Skip to main content

Hepatitis A during the Gulf Crisis.


During the Gulf crisis many people moved temporarily to rural towns in the Riyadh Region of Saudi Arabia. Crowding and an overuse of water and sanitation facilities resulted. Hepatitis reports also increased. We sought to discover which risk factors contributed to the increased rate of hepatitis and to determine the effectiveness of immune globulin (IG) in preventing hepatitis.


We selected two towns, Majmah and Zulfi, with the largest increases in hepatitis reports. We identified all hepatitis cases reported from primary health care centers (PHCCs) from July 1990 to September 1991. We tested sera from 24 recent cases for hepatitis A-specific IgM. We selected 45 control houses at random from complete listings of all houses in the same PHCC catchment areas as the case houses. We compared cases and controls for hepatitis A risk factors. We compared secondary attack rates in household contacts who received IG and in those who did not.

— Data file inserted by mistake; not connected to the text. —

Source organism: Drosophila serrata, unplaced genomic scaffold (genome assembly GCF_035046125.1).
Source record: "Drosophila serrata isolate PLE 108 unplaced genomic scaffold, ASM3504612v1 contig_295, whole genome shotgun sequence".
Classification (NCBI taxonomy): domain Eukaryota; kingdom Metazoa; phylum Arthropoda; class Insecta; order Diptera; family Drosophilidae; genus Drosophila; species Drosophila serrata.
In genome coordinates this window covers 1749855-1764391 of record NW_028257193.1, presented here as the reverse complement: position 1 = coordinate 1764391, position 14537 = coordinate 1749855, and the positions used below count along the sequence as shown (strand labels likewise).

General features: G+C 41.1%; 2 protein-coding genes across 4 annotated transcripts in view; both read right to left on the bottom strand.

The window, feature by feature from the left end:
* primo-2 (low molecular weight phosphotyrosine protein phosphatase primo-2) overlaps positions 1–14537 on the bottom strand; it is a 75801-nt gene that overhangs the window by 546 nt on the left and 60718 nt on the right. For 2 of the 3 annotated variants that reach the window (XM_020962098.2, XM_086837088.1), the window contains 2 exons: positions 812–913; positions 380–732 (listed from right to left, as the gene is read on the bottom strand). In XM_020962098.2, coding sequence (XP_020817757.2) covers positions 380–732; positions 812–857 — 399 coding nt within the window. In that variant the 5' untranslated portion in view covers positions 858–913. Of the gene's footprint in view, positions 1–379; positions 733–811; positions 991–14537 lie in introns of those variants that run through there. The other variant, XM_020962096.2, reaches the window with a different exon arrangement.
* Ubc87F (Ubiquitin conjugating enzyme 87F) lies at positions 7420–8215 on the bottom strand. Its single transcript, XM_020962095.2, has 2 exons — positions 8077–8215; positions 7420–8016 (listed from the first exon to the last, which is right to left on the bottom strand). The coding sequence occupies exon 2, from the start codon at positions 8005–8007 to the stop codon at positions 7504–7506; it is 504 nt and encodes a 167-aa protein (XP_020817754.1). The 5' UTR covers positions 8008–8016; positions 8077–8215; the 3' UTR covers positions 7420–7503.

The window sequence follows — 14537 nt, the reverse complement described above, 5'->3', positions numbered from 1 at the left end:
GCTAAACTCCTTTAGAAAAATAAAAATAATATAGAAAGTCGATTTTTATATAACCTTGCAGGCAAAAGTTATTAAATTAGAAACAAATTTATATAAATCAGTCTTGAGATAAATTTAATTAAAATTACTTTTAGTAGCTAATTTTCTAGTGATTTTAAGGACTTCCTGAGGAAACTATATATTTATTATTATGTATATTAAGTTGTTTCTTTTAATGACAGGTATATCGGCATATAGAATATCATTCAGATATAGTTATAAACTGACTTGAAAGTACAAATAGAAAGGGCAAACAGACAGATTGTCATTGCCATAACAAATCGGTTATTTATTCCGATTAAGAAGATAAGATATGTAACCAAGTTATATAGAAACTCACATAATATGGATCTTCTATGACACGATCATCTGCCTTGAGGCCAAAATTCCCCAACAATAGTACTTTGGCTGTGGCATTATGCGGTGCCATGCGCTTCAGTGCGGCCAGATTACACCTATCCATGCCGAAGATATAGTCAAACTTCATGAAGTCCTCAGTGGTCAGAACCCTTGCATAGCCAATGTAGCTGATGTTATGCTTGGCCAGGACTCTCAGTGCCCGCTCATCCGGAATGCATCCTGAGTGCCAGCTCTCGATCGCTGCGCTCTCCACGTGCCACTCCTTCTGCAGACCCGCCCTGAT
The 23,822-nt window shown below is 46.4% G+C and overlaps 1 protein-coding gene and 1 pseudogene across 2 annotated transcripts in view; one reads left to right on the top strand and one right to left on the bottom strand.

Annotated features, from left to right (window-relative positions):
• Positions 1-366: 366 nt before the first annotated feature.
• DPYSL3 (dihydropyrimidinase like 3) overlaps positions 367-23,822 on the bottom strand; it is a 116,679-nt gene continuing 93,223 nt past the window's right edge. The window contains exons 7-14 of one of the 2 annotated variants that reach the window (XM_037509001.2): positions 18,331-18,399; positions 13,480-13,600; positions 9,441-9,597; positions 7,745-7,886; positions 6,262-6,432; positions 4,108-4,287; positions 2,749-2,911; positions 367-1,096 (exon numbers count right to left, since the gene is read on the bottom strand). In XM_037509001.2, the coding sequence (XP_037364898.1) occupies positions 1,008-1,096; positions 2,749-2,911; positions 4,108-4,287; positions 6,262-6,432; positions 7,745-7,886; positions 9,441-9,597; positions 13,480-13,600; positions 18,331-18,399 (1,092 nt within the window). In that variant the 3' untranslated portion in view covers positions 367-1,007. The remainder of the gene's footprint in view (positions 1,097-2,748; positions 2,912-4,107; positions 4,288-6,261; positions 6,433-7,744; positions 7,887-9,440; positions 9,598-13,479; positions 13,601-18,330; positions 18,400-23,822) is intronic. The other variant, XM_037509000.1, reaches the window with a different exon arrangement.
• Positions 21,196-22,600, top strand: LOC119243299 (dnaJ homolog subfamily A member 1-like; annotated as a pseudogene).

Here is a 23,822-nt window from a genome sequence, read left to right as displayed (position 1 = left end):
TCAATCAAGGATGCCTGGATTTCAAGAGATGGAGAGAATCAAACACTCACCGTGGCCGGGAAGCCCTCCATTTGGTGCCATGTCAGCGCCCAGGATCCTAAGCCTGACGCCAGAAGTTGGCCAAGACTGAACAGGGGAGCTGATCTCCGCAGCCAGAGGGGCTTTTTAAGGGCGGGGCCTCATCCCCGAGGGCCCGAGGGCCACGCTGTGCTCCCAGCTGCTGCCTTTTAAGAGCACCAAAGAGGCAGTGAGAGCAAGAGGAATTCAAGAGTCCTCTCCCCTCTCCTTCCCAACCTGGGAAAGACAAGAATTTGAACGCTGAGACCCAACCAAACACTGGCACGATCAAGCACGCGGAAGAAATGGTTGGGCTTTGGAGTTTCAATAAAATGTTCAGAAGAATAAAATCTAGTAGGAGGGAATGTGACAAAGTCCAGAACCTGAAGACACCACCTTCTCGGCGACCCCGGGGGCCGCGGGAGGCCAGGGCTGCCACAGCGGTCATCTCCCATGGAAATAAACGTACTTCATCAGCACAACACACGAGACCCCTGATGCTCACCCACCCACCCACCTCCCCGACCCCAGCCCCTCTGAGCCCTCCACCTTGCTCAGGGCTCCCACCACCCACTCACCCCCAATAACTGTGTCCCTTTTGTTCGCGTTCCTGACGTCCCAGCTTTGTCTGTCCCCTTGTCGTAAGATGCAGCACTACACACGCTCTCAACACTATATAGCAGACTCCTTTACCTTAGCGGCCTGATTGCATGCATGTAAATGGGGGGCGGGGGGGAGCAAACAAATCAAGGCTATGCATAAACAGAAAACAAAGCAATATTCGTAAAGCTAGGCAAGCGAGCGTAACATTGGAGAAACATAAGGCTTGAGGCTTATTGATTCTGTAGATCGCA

All 24 sera from recent cases had hepatitis A-specific IgM. Highest attack rates were in 5- to 14-year-old children and lowest in persons older than 19 years. In Majmah case-persons were more likely than control-persons to report contact with a playmate with hepatitis (O.R. infinite, p<0.001) or to live in a household with poor sanitation (O.R.=4.4; 95% C.I. 1.4, 14) or crowding (O.R.=5.6, 95% C.I. 2.1, 15). In Zulfi, cases had the same risk factors. In addition, in Zulfi case-persons were more likely than control-persons to live in a house with a history of sewage overflow (O.R.=138; 95% C.I. 41, 510) or with temporary residents during the crisis (O.R.=9.4; 95% C.I. 3.6, 25). Of 825 household contacts who received IG, none developed hepatitis, compared with 46 (13%) of 363 household contacts who did not receive IG (p<0.001).


Crowding by temporary residents worsened an underlying situation in which many risk factors contribute to hepatitis A. IG was shown to be highly effective in preventing subsequent cases of hepatitis A in household contacts of cases.